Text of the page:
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Andrew Rodney
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« Reply #2 on: April 27, 2010, 06:03:46 PM »
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Note that there is a “bit depth” option (table size) in some products that make profiles. This has zero to do with the bit depth of the target or how its printed.
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Andrew Rodney
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pherold
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« Reply #3 on: April 28, 2010, 01:15:20 PM »
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Just about every profile-making software these days makes "16-bit" profiles.  It has to do with the depth of the look up tables inside the profile, and really has nothing to do with what color resolution the profiling targets were printed at.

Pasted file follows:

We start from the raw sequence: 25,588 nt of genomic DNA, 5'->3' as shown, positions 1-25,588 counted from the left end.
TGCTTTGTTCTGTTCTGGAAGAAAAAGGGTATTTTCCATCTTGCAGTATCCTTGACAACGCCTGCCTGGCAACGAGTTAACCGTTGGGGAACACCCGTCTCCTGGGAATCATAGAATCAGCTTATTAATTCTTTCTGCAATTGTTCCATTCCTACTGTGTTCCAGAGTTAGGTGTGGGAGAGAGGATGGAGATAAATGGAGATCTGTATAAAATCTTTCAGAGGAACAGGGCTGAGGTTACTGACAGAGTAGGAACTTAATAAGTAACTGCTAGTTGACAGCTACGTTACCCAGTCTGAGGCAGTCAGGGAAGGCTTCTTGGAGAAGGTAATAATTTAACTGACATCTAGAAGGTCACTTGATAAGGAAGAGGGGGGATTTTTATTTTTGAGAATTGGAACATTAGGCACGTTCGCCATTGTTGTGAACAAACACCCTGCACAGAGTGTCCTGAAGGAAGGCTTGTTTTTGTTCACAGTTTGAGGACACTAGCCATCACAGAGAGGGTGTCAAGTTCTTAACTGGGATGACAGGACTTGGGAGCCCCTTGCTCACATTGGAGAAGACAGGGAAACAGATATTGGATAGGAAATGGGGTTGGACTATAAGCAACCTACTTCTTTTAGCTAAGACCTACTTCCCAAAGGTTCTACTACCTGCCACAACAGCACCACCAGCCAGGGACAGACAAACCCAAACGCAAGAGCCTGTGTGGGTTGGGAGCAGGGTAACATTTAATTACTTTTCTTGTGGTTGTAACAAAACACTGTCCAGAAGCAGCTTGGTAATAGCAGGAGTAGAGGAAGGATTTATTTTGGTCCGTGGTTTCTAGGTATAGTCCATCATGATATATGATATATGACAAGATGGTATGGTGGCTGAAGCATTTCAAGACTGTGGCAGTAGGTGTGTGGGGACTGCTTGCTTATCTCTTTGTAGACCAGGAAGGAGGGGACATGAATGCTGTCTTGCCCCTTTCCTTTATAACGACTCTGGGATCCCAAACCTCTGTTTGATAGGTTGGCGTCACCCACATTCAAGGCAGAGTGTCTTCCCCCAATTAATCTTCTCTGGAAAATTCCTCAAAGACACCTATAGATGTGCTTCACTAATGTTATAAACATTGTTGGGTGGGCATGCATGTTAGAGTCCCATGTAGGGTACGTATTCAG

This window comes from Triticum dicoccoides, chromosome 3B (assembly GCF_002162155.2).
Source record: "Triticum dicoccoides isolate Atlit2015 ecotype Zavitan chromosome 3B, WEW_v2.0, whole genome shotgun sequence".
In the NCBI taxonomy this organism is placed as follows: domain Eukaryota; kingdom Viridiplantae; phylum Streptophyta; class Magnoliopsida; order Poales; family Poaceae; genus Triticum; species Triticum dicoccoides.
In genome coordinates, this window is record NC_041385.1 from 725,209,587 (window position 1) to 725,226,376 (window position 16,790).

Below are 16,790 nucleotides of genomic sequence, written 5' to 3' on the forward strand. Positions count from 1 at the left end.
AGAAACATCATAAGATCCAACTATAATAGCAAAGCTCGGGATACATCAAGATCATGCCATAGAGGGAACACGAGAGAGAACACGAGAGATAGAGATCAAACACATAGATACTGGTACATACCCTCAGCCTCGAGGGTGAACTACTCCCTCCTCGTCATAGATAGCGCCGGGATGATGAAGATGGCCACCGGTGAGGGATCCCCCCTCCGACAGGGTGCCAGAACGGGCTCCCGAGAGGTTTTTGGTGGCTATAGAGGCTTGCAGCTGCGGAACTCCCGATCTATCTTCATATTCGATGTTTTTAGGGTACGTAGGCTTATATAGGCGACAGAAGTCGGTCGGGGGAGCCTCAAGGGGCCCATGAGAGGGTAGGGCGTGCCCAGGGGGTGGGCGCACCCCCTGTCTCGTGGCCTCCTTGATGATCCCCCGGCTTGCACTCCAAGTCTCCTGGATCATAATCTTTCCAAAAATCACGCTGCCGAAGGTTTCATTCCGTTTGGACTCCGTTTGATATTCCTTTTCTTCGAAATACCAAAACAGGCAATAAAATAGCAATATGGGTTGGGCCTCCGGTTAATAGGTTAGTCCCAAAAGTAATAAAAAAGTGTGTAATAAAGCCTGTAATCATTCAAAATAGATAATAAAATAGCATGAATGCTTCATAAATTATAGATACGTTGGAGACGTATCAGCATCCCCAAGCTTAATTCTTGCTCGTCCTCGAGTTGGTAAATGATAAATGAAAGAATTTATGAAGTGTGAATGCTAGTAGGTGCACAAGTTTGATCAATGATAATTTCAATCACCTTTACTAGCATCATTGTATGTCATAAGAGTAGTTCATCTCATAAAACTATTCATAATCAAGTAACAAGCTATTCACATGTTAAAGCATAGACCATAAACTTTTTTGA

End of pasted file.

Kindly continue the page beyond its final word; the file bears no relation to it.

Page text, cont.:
We had a thread on this recently at ColorForums:
http://www.colorforums.com/viewtopic.php?t=1111
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BobFisher
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« Reply #4 on: April 28, 2010, 01:49:00 PM »
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Is 16 bit printing even relevant yet in Windows?  I've read some about the newer XPS drivers which apparently support 16 bit colour depth printing but haven't found any good information yet on integration of the driver from the manufacturer and apps like PS or LR.